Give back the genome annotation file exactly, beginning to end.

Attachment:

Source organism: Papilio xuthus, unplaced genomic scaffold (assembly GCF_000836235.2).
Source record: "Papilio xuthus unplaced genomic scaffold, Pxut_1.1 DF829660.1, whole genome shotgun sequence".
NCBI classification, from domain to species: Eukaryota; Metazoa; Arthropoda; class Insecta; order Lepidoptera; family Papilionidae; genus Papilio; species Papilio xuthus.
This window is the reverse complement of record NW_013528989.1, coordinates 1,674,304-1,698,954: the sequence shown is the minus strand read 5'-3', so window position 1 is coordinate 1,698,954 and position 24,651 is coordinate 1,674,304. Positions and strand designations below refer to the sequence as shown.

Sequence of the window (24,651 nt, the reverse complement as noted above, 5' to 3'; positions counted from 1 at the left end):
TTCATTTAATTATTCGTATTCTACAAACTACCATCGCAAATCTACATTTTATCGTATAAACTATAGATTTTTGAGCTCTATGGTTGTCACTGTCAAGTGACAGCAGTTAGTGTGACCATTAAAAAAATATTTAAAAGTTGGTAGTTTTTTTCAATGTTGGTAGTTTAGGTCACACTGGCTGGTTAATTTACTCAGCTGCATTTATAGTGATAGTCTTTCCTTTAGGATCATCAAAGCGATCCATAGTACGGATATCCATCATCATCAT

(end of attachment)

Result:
Source organism: Papilio xuthus, unplaced genomic scaffold (assembly GCF_000836235.2).
Source record: "Papilio xuthus unplaced genomic scaffold, Pxut_1.1 DF829660.1, whole genome shotgun sequence".
NCBI classification, from domain to species: Eukaryota; Metazoa; Arthropoda; class Insecta; order Lepidoptera; family Papilionidae; genus Papilio; species Papilio xuthus.
This window is the reverse complement of record NW_013528989.1, coordinates 1,674,304-1,698,954: the sequence shown is the minus strand read 5'-3', so window position 1 is coordinate 1,698,954 and position 24,651 is coordinate 1,674,304. Positions and strand designations below refer to the sequence as shown.

Sequence of the window (24,651 nt, the reverse complement as noted above, 5' to 3'; positions counted from 1 at the left end):
TTCATTTAATTATTCGTATTCTACAAACTACCATCGCAAATCTACATTTTATCGTATAAACTATAGATTTTTGAGCTCTATGGTTGTCACTGTCAAGTGACAGCAGTTAGTGTGACCATTAAAAAAATATTTAAAAGTTGGTAGTTTTTTTCAATGTTGGTAGTTTAGGTCACACTGGCTGGTTAATTTACTCAGCTGCATTTATAGTGATAGTCTTTCCTTTAGGATCATCAAAGCGATCCATAGTACGGATATCCATCATCATCAT